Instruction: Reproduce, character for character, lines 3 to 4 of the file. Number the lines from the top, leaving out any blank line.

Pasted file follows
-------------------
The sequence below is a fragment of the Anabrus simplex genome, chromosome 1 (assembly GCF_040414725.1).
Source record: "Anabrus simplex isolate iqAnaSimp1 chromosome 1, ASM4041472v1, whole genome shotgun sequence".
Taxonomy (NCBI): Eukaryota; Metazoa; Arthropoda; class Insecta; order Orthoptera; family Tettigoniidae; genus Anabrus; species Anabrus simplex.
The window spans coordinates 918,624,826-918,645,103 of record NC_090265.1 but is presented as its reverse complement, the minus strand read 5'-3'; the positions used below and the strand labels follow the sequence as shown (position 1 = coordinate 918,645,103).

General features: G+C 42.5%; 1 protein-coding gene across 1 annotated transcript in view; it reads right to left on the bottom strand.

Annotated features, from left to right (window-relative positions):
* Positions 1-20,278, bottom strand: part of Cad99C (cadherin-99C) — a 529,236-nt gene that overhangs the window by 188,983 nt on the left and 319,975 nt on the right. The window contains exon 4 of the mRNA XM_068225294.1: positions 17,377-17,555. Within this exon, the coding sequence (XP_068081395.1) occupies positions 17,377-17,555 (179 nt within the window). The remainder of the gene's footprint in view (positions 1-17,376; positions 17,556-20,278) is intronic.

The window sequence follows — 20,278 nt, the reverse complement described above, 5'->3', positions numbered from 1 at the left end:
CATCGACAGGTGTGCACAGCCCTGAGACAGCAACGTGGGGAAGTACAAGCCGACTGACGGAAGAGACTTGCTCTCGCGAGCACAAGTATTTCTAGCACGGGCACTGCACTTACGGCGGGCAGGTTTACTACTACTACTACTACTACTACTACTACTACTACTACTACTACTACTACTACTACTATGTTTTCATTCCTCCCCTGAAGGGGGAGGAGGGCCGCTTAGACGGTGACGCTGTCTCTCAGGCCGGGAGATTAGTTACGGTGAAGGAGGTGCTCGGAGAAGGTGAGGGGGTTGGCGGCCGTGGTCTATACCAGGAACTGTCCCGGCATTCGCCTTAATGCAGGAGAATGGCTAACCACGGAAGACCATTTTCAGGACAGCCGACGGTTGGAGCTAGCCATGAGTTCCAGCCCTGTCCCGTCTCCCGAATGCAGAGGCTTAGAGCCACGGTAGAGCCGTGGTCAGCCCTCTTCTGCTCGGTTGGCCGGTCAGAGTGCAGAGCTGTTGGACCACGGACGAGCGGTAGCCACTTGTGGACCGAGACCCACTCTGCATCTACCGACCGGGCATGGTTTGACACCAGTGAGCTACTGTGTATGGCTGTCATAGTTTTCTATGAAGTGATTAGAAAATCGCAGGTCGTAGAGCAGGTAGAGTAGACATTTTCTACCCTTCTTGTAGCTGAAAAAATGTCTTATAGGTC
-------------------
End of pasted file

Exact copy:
Taxonomy (NCBI): Eukaryota; Metazoa; Arthropoda; class Insecta; order Orthoptera; family Tettigoniidae; genus Anabrus; species Anabrus simplex.
The window spans coordinates 918,624,826-918,645,103 of record NC_090265.1 but is presented as its reverse complement, the minus strand read 5'-3'; the positions used below and the strand labels follow the sequence as shown (position 1 = coordinate 918,645,103).